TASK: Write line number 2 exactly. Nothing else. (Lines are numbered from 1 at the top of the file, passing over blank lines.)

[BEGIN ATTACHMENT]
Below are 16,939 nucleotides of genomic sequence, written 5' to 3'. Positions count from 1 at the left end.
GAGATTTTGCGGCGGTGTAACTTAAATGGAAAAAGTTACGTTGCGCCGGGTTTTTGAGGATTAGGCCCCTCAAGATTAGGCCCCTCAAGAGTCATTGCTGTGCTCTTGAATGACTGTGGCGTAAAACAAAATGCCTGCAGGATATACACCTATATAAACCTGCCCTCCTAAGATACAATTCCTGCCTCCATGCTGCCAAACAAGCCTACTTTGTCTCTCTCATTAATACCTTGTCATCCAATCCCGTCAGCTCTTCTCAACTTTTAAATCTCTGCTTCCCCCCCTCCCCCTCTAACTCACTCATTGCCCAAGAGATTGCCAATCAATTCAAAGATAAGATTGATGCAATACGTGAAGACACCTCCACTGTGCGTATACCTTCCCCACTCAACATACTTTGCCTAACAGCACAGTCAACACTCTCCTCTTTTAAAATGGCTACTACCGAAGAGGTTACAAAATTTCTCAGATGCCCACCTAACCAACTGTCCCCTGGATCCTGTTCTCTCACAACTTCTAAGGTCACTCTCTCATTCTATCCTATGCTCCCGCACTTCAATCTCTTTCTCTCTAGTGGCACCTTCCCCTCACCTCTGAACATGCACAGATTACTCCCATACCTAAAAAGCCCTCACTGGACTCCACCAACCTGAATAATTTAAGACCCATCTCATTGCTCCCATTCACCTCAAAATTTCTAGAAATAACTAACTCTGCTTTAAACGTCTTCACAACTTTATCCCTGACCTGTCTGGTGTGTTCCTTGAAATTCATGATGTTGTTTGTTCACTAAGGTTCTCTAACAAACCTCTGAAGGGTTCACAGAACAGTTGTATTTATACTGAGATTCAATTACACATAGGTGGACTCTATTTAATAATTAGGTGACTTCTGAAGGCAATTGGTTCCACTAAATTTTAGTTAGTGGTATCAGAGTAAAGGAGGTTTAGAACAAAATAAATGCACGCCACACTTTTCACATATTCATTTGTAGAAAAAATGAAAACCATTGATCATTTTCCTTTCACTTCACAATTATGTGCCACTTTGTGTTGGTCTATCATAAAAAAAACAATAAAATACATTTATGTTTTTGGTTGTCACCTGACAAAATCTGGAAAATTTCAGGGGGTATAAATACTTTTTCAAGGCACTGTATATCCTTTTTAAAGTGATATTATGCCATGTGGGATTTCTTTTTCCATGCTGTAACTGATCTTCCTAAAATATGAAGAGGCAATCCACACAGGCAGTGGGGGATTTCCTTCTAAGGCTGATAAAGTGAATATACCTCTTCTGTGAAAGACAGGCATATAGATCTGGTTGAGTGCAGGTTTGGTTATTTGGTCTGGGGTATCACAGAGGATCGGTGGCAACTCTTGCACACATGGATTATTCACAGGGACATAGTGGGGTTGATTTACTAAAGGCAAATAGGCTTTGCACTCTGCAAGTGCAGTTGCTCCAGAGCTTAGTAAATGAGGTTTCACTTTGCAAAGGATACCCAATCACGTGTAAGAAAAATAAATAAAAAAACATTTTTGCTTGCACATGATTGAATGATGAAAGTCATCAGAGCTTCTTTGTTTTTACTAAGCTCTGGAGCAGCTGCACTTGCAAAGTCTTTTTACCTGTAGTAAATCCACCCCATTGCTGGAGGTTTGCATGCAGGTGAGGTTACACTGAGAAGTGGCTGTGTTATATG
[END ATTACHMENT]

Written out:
GAGATTTTGCGGCGGTGTAACTTAAATGGAAAAAGTTACGTTGCGCCGGGTTTTTGAGGATTAGGCCCCTCAAGATTAGGCCCCTCAAGAGTCATTGCTGTGCTCTTGAATGACTGTGGCGTAAAACAAAATGCCTGCAGGATATACACCTATATAAACCTGCCCTCCTAAGATACAATTCCTGCCTCCATGCTGCCAAACAAGCCTACTTTGTCTCTCTCATTAATACCTTGTCATCCAATCCCGTCAGCTCTTCTCAACTTTTAAATCTCTGCTTCCCCCCCTCCCCCTCTAACTCACTCATTGCCCAAGAGATTGCCAATCAATTCAAAGATAAGATTGATGCAATACGTGAAGACACCTCCACTGTGCGTATACCTTCCCCACTCAACATACTTTGCCTAACAGCACAGTCAACACTCTCCTCTTTTAAAATGGCTACTACCGAAGAGGTTACAAAATTTCTCAGATGCCCACCTAACCAACTGTCCCCTGGATCCTGTTCTCTCACAACTTCTAAGGTCACTCTCTCATTCTATCCTATGCTCCCGCACTTCAATCTCTTTCTCTCTAGTGGCACCTTCCCCTCACCTCTGAACATGCACAGATTACTCCCATACCTAAAAAGCCCTCACTGGACTCCACCAACCTGAATAATTTAAGACCCATCTCATTGCTCCCATTCACCTCAAAATTTCTAGAAATAACTAACTCTGCTTTAAACGTCTTCACAACTTTATCCCTGACCTGTCTGGTGTGTTCCTTGAAATTCATGATGTTGTTTGTTCACTAAGGTTCTCTAACAAACCTCTGAAGGGTTCACAGAACAGTTGTATTTATACTGAGATTCAATTACACATAGGTGGACTCTATTTAATAATTAGGTGACTTCTGAAGGCAATTGGTTCCACTAAATTTTAGTTAGTGGTATCAGAGTAAAGGAGGTTTAGAACAAAATAAATGCACGCCACACTTTTCACATATTCATTTGTAGAAAAAATGAAAACCATTGATCATTTTCCTTTCACTTCACAATTATGTGCCACTTTGTGTTGGTCTATCATAAAAAAAACAATAAAATACATTTATGTTTTTGGTTGTCACCTGACAAAATCTGGAAAATTTCAGGGGGTATAAATACTTTTTCAAGGCACTGTATATCCTTTTTAAAGTGATATTATGCCATGTGGGATTTCTTTTTCCATGCTGTAACTGATCTTCCTAAAATATGAAGAGGCAATCCACACAGGCAGTGGGGGATTTCCTTCTAAGGCTGATAAAGTGAATATACCTCTTCTGTGAAAGACAGGCATATAGATCTGGTTGAGTGCAGGTTTGGTTATTTGGTCTGGGGTATCACAGAGGATCGGTGGCAACTCTTGCACACATGGATTATTCACAGGGACATAGTGGGGTTGATTTACTAAAGGCAAATAGGCTTTGCACTCTGCAAGTGCAGTTGCTCCAGAGCTTAGTAAATGAGGTTTCACTTTGCAAAGGATACCCAATCACGTGTAAGAAAAATAAATAAAAAAACATTTTTGCTTGCACATGATTGAATGATGAAAGTCATCAGAGCTTCTTTGTTTTTACTAAGCTCTGGAGCAGCTGCACTTGCAAAGTCTTTTTACCTGTAGTAAATCCACCCCATTGCTGGAGGTTTGCATGCAGGTGAGGTTACACTGAGAAGTGGCTGTGTTATATG